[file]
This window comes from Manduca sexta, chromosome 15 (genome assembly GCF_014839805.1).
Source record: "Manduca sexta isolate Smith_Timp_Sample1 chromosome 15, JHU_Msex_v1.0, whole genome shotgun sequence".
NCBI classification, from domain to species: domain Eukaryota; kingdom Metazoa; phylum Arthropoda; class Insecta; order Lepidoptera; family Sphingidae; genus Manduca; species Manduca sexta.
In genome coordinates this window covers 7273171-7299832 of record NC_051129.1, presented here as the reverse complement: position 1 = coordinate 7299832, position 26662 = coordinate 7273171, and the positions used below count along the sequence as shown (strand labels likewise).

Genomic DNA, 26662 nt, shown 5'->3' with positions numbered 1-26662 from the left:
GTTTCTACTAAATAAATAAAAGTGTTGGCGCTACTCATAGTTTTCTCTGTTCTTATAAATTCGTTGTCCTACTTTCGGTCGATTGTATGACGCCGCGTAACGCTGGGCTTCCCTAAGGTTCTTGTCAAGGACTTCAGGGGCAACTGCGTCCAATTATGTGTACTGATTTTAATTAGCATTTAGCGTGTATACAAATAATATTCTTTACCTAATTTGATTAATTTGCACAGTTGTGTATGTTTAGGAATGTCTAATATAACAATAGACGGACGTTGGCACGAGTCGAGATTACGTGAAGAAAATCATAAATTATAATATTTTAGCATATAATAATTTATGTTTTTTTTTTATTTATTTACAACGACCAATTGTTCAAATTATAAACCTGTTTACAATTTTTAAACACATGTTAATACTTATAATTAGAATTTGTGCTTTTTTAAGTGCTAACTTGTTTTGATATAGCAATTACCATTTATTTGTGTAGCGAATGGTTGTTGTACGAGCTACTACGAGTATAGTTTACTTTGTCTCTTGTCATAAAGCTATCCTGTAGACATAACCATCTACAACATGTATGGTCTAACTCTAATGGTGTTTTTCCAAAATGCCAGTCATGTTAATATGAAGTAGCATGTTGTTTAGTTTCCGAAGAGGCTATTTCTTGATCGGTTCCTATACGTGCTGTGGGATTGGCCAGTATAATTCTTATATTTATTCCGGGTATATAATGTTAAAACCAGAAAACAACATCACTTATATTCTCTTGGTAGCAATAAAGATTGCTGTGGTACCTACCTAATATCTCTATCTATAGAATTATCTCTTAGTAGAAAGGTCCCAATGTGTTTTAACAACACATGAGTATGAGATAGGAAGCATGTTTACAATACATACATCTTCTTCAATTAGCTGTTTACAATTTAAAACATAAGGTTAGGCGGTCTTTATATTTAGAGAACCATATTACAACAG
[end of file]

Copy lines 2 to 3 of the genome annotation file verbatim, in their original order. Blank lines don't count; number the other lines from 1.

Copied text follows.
Source record: "Manduca sexta isolate Smith_Timp_Sample1 chromosome 15, JHU_Msex_v1.0, whole genome shotgun sequence".
NCBI classification, from domain to species: domain Eukaryota; kingdom Metazoa; phylum Arthropoda; class Insecta; order Lepidoptera; family Sphingidae; genus Manduca; species Manduca sexta.